Regulation of kinase activity plays a crucial role in carcinogenesis and cancer progression. Mutations in the activity domain of kinases are extensively investigated as therapeutic targets. We examined anti-proliferative anti-cancer drugs and drug targets via the multi-omics approach: (i) comprehensive kinase activity assay, (ii) high-throughput drug screening, and (iii) genomic sequencing. Two osteosarcomas cell lines, NCC-OS1-C1 and NCC-ESOS1-C1 derived from bone and soft tissue respectively, were used. Genetic alterations were examined by NCC Oncopanel based on the next-generation sequencing technology and SNP array. One hundred kinases were monitored by the PamStation 12, an in vitro kinase assay. The anti-proliferative effects of 214 FDA-approved anti-cancer drugs were examined. Mutation of PIK3CA and deletion of CDKN2A were identified in NCC-ESOS1-C1 and druggable genetic alterations were not identified in the NCC-OS1-C1. PI3K-AKT pathway or CDKN2A inhibitors did not show significant effects on these cell lines. Comprehensive kinomic assay revealed no remarkable differences on these osteosarcoma cells (R2=0.99). The two cells shared similar kinase activity profiles for FES, FER, PDGFR-β, VEGFR2, and Wee1. Anti-proliferative effects of anti-cancer drugs on NCC-OS1-C1 and NCC-ESOS1 cells showed remarkable differences. Significant responses to romidepsin and trabectedin were observed for both. Eribulin was effective on NCC-OS1-C1; ifosfamide and dacarbazine were effective on NCC-ESOS1-C1 only. Hence, investigating kinase activities and genetic alterations will lead to predict the effects of kinase inhibitors. The different status of kinase mutations, activities, and response to inhibitors should be integrated. Multi-omics experiments and data integration are crucial in understanding cancer progression and developing novel therapies.
Sarcoma is a rare mesenchymal malignancy that comprises more than 50 histological subtypes. Because of the rarity and diversity of sarcomas, their differential diagnosis is difficult, and there is still a need for biomarkers to support pathological diagnoses. Micro RNAs (miRNAs) are small noncoding RNAs that regulate the behavior of tumors, such as invasion and metastasis. The expression patterns of miRNAs reflect the origin of malignancy and are considered to be candidate biomarkers. To understand the molecular background of those histological subtypes, we investigated the miRNA expression in 89 tumor tissues of eight subtypes. The correlation coefficients between each sarcoma subtype on the basis of miRNA expression values were mostly higher than 0.7, reflecting the common mesenchymal origin.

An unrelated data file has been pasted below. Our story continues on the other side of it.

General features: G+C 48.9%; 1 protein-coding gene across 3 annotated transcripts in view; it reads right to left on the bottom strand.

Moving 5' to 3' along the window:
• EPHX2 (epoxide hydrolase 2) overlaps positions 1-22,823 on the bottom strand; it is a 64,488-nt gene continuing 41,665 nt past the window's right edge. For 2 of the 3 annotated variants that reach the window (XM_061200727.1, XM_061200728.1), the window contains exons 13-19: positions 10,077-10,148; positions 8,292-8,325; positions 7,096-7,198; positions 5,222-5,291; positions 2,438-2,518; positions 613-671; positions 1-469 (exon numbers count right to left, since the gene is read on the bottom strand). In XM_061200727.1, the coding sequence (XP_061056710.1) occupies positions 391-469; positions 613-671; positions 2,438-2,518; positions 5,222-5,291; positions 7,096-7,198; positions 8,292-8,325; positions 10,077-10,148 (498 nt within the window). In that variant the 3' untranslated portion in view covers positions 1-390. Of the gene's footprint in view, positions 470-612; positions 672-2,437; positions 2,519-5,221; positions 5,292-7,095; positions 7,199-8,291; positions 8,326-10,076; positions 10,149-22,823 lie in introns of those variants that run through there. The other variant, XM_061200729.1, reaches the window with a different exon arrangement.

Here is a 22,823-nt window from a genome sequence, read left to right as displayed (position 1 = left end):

By contrast, hierarchical clustering and principal component analysis showed that three types of sarcoma with chromosomal translocation (i.e., dermatofibrosarcoma protuberans, myxoid liposarcoma, and synovial sarcoma) were grouped according to their histological subtypes, whereas five types with complex karyotypes (i.e., myxofibrosarcoma, malignant peripheral nerve sheath tumor, undifferentiated pleomorphic sarcoma, dedifferentiated liposarcoma, and pleomorphic liposarcoma) were not. Notably, the number of miRNAs whose expression pattern was unique to histological subtypes with statistical significance was higher in sarcomas with chromosome translocation than in those with complex karyotypes. Hence, it can be concluded that the miRNAs unique to histological subtypes are candidate biomarkers for the differential diagnosis of sarcomas, particularly in those with chromosomal translocation.